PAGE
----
Just ask Ian Laperriere about the effects of traumatic brain injuries.
BY CHELSEA TRAVERS
Hockey is arguably one of the most physical professional sports. Hockey players are constantly getting body checked, slammed into boards, falling to the ice, slapped by a stick, hit by a dense, speeding puck or getting punched during a fight. If that isn’t bad enough, hockey players take part in one of the longest regular seasons of any sport, effectively taking on harsher pain for a longer amount of time throughout the year. Risk of injury couldn’t be clearer as you all too commonly see hockey players missing their front two teeth. With all of the injuries that can occur, one of the most dangerous is a traumatic brain injury (TBI). A TBI is a silent injury that can cause harm to the mind and body of an individual. An injury to the head or brain can alter someone’s life and can even require long-term rehabilitation and care from a skilled nursing facility. These injuries are often far too common in the sport of hockey and if not properly treated can permanently leave a hockey player’s life more challenging than the game they play.
TBI is an injury that Philadelphia Flyers forward Ian Laperriere knows all too well. In Game Five of the opening playoff round against the New Jersey Devils, Laperriere took a slap shot to the face that immediately caused him to bleed excessively from the wound above his eye and lose sight. He was diagnosed with a brain contusion after having a MRI a few days later. While Laperriere may have originally thought that losing sight in one of his eyes was the worst of the two injuries, in reality the bigger concern could wind up being the long-term effects of the brain injury.
Several notable NHL players have either had their careers shortened or severely threatened by concussions, including Eric Lindros and his younger brother Brett Lindros, Pat LaFontaine, Keith Primeau and Adam Deadmarsh, to name just a few.
Many concussions have been dismissed as minor injuries because the physical nature of most sports causes them to occur regularly, but, frequently occurring or not, they are still head injuries where the brain is forced to move violently within the skull and the way it functions could change permanently. When the brain moves in such a manner, it can bruise, bleed, and even tear, which can cause irreversible damage to the victim. In a sport like hockey, this type of injury is very common and unfortunately at times ignored. Many hockey players don’t take into account the possible effects of the injury and because it might not seem like a serious problem exists at first, they keep on skating as if nothing occurred. Their unawareness of the injury makes it so much more dangerous because a mild brain injury can turn into a life threatening injury in a very short period of time if immediate medical treatment is not sought.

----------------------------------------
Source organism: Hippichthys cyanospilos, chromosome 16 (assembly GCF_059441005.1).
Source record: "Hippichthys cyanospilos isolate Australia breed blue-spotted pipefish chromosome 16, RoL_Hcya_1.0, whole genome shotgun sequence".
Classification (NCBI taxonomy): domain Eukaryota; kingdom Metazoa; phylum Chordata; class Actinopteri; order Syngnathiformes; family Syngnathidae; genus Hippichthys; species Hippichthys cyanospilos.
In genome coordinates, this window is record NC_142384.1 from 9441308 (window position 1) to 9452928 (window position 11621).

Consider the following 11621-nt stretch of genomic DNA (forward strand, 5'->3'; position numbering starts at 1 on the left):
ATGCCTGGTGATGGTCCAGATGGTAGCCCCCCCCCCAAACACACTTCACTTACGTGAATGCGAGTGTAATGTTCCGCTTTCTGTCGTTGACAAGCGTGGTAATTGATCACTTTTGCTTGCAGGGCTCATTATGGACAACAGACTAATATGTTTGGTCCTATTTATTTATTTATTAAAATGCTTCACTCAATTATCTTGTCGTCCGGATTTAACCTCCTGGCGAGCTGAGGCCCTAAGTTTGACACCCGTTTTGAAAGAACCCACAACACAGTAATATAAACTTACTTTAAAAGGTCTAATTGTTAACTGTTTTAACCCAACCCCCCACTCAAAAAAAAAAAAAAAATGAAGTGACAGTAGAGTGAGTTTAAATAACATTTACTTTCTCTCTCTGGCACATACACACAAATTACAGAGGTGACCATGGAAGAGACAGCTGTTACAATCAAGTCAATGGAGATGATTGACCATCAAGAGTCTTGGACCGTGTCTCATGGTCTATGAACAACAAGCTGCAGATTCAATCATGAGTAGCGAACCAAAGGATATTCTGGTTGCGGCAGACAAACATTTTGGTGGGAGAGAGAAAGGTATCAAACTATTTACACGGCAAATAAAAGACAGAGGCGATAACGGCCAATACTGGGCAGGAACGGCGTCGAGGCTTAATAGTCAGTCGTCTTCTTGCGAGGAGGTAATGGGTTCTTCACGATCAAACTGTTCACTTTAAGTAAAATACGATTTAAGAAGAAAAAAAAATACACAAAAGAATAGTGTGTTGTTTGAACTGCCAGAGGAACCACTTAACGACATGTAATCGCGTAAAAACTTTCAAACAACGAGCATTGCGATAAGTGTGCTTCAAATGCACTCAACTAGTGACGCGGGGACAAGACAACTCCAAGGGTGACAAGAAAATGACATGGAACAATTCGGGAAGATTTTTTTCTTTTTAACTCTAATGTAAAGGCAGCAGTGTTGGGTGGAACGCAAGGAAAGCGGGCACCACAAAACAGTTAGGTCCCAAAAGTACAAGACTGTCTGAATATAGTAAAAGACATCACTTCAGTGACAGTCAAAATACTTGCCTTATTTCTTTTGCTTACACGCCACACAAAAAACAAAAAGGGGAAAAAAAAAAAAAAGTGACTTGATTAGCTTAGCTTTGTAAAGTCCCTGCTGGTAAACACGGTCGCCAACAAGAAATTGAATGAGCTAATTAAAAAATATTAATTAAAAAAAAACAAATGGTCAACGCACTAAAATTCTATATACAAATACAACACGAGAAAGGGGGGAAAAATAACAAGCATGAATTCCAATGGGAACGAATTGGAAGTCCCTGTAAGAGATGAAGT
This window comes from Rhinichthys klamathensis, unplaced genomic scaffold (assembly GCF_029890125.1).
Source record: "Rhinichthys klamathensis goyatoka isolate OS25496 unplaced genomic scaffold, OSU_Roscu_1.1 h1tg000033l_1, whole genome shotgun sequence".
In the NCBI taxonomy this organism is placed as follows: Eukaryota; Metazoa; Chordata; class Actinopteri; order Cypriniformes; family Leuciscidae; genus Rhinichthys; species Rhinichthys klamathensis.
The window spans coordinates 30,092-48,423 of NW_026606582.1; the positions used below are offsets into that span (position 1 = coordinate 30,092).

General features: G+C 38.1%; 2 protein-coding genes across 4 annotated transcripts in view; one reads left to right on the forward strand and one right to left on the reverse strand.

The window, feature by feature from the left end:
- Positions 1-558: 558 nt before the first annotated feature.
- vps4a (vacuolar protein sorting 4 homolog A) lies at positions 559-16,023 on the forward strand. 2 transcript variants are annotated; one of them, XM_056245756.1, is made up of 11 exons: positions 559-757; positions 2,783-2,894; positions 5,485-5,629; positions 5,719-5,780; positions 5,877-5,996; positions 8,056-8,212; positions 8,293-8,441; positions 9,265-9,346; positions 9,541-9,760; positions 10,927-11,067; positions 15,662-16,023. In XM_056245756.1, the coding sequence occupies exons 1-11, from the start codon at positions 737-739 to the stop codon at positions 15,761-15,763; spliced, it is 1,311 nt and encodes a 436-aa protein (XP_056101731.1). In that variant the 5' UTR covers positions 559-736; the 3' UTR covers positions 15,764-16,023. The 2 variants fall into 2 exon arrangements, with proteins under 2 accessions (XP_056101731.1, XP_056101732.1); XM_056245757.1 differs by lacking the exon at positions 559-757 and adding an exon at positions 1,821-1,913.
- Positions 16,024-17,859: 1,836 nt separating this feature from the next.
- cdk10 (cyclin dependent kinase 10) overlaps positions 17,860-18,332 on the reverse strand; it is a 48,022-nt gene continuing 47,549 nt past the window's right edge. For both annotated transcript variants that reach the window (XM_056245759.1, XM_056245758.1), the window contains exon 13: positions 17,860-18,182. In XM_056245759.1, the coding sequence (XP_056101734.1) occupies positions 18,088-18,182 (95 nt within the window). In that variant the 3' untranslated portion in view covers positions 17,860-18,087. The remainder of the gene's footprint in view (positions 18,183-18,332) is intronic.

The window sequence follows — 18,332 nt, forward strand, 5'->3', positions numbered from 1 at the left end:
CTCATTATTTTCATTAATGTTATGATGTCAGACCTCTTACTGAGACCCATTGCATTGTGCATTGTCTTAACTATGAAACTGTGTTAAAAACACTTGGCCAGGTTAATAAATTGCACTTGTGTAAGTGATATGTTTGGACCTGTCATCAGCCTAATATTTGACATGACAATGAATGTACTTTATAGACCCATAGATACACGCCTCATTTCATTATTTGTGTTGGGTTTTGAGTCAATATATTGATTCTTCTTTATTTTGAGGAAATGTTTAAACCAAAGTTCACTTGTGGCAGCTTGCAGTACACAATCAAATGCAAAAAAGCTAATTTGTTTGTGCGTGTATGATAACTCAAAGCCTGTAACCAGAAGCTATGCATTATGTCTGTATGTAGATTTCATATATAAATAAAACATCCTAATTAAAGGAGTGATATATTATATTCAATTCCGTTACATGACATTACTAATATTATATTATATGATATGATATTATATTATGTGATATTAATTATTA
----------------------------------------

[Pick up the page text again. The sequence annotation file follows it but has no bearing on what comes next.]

Studies by the National Academy of Neuropsychology’s Sports Concussion Symposium in New York have shown that since 1997, 759 NHL players have been diagnosed with a concussion. Broken down, that averages out to 76 players per season and 31 concussions per 1,000 games of hockey. That is far too frequent an occurrence for such a serious injury. It’s a frightening statistic that should send up a red flag to hockey officials that action is required to further prevent this type of injury from occurring.
The best, and sometimes only, treatment for TBI is prevention. For the National Hockey League new rules are being considered that preserve the game but also help protect the players. Rule changes concerning blindside hits, rink size (which effects players’ space from each other and their proximity to walls), and stronger helmet requirements all have been considered to help curb TBI and its effects. This demonstrates that the NHL is aware of the seriousness of this situation and is taking proactive steps to help prevent these types of injuries from happening.
Hockey is one of the most popular sports in North America and has millions of people participating in it every year. Unfortunately, the sport comes with the risk of a TBI. With the right awareness of the injury and the necessary precautions in place, the game should be able to continue with players excited to lace up their skates and enjoy it.
Chelsea Travers is an outreach representative for CareMeridian, a subacute care facility located throughout the Western United States for patients suffering from traumatic brain injury, spinal cord injury or medical complexities, such as neuromuscular or congenital anomalies.